The Big Rainmaker is Yet to Come | NBC Southern California

The Big Rainmaker is Yet to Come

The second storm is expected to pack a bigger, wetter punch

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    NEWSLETTERS

    Steady rain doused the region early Friday but a bigger storm is just around the corner.

    The second storm is expected to pack a wetter punch when it arrives tonight, with the potential for up to 1 1/2 inches of rain in coastal areas and valleys and up to 2 1/2 inches in the mountains, said NWS specialist Stuart Seto.

    "We get the other one coming in Friday night through Sunday and that's going to be the big rainmaker, especially Saturday" Seto said.

    Overnight rain turned out to be less intense than NWS forecasters had expected except in the eastern areas of the San Gabriel Valley. A flood advisory that was to have been in effect until early this morning was canceled. But officials urged caution when driving as water begins to accumulate on freeways and intersections.

    Residents in fire ravaged areas remained vigilant. Rain and melting snow increased the risk of mud and debris flows in and below the burn areas, officials said.

    In the mountains of Los Angeles County, excluding the Santa Monica Range, a winter weather advisory was scheduled to be in effect until 9 a.m.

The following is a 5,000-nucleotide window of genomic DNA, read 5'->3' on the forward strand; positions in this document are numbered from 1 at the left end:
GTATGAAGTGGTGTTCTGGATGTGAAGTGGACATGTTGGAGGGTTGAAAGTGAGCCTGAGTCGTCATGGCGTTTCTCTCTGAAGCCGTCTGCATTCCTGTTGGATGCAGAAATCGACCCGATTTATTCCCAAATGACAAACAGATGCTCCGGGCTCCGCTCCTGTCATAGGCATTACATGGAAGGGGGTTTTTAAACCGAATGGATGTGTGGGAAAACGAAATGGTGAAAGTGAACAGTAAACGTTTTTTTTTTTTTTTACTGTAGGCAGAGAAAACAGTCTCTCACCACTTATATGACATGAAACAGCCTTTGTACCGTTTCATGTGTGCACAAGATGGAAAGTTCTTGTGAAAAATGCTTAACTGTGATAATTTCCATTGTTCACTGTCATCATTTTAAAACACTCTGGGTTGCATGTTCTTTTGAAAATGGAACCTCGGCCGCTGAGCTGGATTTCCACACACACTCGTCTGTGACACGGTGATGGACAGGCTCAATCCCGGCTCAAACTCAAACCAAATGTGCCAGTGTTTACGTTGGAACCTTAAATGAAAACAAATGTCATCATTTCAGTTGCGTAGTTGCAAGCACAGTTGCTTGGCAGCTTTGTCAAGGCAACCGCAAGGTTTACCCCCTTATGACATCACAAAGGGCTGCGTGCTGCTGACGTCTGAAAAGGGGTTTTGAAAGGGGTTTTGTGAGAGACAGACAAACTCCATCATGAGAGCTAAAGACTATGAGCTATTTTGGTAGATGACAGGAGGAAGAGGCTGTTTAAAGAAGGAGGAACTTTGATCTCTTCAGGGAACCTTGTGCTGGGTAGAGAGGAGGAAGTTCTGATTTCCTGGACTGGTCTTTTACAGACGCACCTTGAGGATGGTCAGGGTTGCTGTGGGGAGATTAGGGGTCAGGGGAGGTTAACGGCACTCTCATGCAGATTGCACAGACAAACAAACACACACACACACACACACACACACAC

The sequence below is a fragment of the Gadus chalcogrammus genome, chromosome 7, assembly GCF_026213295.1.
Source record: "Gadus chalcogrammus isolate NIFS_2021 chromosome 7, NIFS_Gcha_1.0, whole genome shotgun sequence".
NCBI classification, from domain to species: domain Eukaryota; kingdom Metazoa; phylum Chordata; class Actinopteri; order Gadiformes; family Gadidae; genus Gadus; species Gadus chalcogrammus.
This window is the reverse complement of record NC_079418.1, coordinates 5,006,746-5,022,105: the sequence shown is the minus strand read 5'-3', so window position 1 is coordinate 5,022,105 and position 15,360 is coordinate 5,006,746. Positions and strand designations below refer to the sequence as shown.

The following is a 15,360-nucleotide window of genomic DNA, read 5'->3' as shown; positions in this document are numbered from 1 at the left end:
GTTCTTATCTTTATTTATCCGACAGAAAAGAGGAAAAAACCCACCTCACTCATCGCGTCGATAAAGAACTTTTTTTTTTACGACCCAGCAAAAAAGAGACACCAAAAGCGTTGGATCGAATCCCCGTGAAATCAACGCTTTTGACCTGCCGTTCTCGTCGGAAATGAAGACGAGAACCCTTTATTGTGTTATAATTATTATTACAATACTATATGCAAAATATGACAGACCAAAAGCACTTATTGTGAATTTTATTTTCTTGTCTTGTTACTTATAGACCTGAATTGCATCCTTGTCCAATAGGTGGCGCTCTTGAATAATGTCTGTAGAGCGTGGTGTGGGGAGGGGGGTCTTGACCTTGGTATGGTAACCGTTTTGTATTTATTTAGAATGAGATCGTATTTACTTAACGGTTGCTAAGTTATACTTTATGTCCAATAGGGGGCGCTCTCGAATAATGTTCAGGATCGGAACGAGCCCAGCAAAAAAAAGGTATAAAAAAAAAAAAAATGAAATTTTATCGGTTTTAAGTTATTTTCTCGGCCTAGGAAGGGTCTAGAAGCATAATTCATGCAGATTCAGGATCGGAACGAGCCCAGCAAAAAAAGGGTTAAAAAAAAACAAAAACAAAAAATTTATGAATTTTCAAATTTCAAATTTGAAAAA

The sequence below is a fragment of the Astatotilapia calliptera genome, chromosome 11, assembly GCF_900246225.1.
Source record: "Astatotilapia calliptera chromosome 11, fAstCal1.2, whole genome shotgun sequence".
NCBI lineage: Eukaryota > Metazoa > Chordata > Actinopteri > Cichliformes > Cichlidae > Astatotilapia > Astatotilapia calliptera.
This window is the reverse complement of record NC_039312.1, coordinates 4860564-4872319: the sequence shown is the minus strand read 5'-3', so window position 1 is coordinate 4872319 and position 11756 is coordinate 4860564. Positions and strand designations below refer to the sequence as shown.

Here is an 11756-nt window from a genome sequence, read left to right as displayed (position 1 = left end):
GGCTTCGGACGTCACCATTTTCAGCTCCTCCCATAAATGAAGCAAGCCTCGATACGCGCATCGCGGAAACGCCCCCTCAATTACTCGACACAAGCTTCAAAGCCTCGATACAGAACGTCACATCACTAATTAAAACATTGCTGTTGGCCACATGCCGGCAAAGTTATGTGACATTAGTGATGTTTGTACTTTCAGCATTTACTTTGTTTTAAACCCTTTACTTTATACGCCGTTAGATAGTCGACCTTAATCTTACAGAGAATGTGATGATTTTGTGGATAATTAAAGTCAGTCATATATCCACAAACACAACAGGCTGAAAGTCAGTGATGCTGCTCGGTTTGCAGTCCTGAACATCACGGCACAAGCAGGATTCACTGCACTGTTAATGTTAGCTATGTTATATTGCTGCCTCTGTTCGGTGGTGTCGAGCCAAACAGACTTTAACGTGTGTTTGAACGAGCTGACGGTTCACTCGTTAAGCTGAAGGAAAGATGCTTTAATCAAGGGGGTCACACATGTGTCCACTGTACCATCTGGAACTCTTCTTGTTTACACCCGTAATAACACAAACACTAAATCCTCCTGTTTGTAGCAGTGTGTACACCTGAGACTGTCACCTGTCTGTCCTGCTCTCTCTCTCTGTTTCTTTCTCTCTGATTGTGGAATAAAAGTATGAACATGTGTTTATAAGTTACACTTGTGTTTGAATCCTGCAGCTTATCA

Thursday's storm is projected to generated up to one-third of an inch of rain in coastal areas and 1 inch in the mountains below 6,000 feet, potentially melting some of the snow that fell earlier this week, said NWS specialist Stuart Seto.

    "The high passes will get wet, but they won't get snow," he said, although between 3 and 6 inches of snow may accumulate above the 6,000-foot level.

    Both the current and approaching systems are producing somewhat warmer temperatures than the storm that blew into the Southland out of the northwest earlier this week, said NWS Meteorologist Andrew Rorke.

    A high surf advisory will remain in effect along the Orange county coast through this afternoon. Local sets up to 9 feet are possible, along with dangerous undercurrents, NWS forecasters said.